Minneapolis medical device giant Medtronic Inc. finally got some good news for a change — $57 million worth.
The company can thank a San Francisco jury in federal district court for the windfall, although it’s only half the amount Medtronic asked for in the suit. The panel decided in its favor in a patent dispute with AGA Medical Corp.
Medtronic accused its fellow Twin City firm of infringing a pair of patents with AGA’s Amplatzer Occluder and vascular plug product lines. The decision also calls for AGA to pay 11 percent royalties to Medtronic on future U.S. sales of the devices through 2018.
AGA downplayed the ruling, saying it marks the end of the first phase of the litigation. The second, non-jury phase “dealing with other issues of invalidity and unenforceability of the Medtronic patents,” according to an AGA press release, is slated for later this year and could affect the final outcome.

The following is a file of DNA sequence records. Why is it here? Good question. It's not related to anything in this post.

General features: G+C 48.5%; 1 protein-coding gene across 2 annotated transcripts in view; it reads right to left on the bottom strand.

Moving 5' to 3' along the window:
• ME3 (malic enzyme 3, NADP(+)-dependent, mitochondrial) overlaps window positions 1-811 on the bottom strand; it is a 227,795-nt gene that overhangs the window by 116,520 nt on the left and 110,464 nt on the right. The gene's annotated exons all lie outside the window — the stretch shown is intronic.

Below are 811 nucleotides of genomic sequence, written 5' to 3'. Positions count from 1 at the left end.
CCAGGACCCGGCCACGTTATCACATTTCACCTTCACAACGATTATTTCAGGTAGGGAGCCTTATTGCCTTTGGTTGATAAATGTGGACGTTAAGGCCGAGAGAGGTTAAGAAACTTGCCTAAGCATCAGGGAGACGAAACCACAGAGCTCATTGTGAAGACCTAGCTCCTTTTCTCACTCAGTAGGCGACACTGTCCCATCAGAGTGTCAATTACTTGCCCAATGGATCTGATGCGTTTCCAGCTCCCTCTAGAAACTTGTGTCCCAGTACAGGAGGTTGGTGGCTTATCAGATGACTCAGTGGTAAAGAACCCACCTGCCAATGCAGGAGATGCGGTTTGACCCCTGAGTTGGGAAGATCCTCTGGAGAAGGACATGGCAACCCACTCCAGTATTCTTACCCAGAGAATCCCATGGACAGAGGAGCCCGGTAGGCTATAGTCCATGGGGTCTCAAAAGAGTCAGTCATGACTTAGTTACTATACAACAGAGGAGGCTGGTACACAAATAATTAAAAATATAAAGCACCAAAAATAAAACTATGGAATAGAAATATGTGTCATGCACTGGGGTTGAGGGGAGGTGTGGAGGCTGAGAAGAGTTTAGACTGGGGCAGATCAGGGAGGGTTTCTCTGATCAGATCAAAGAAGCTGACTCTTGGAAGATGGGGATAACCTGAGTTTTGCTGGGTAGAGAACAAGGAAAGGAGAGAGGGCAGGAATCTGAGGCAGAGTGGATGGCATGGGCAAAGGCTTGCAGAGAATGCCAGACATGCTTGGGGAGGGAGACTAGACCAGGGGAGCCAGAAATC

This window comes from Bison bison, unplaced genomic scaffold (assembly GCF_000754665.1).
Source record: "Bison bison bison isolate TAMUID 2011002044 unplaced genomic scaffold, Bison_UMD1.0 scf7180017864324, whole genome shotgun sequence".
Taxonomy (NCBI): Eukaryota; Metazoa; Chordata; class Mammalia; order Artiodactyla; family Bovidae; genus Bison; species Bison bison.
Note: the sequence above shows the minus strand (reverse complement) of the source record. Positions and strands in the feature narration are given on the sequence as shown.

And another case in the U.S. Court of Appeals “involves issues that may significantly reduce AGA Medical’s liability and any potential damages awarded in this case.”
For its part, Medtronic said it filed a lawsuit against W.L. Gore & Associates containing similar accusations about the patents which is set to begin August 31 in San Francisco.
The Medtronic patents cover self‐expanding medical devices using a metal alloy such as nitinol that will expand to its original shape after deployment.
The decision is a rare win for the Twin Cities collossus. Recent weeks have brought a string of reverses to the company, including a nearly $180 million judgment against it in a pedicle screw patent dispute with DePuy Spine Inc., the recall of nearly 60,000 insulin infusion sets, its inclusion in a “qui tam” whistleblower lawsuit along with six other firms that stand accused of promoting the off-label use of microwave cardiac ablation products and bilking the Medicare system and a $442 million payment to another of its arch-rivals, Abbott Laboratories and another company.